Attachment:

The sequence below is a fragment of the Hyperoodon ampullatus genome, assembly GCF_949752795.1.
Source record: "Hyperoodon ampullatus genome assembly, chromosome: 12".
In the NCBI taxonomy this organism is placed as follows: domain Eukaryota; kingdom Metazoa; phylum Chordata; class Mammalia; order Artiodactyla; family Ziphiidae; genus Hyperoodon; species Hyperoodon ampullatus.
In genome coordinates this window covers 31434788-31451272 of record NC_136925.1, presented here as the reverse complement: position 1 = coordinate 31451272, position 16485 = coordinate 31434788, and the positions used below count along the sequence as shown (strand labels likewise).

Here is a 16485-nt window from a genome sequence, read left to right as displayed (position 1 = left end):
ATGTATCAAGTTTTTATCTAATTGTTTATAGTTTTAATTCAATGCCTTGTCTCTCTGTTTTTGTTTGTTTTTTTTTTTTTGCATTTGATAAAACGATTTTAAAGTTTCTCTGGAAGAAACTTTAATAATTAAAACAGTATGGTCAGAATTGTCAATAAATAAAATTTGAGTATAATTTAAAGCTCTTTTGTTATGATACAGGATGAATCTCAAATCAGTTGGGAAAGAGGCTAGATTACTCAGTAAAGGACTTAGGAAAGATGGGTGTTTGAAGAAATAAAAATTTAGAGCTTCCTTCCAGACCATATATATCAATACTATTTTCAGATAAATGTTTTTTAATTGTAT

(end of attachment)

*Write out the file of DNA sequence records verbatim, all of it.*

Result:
The sequence below is a fragment of the Hyperoodon ampullatus genome, assembly GCF_949752795.1.
Source record: "Hyperoodon ampullatus genome assembly, chromosome: 12".
In the NCBI taxonomy this organism is placed as follows: domain Eukaryota; kingdom Metazoa; phylum Chordata; class Mammalia; order Artiodactyla; family Ziphiidae; genus Hyperoodon; species Hyperoodon ampullatus.
In genome coordinates this window covers 31434788-31451272 of record NC_136925.1, presented here as the reverse complement: position 1 = coordinate 31451272, position 16485 = coordinate 31434788, and the positions used below count along the sequence as shown (strand labels likewise).

Here is a 16485-nt window from a genome sequence, read left to right as displayed (position 1 = left end):
ATGTATCAAGTTTTTATCTAATTGTTTATAGTTTTAATTCAATGCCTTGTCTCTCTGTTTTTGTTTGTTTTTTTTTTTTTGCATTTGATAAAACGATTTTAAAGTTTCTCTGGAAGAAACTTTAATAATTAAAACAGTATGGTCAGAATTGTCAATAAATAAAATTTGAGTATAATTTAAAGCTCTTTTGTTATGATACAGGATGAATCTCAAATCAGTTGGGAAAGAGGCTAGATTACTCAGTAAAGGACTTAGGAAAGATGGGTGTTTGAAGAAATAAAAATTTAGAGCTTCCTTCCAGACCATATATATCAATACTATTTTCAGATAAATGTTTTTTAATTGTAT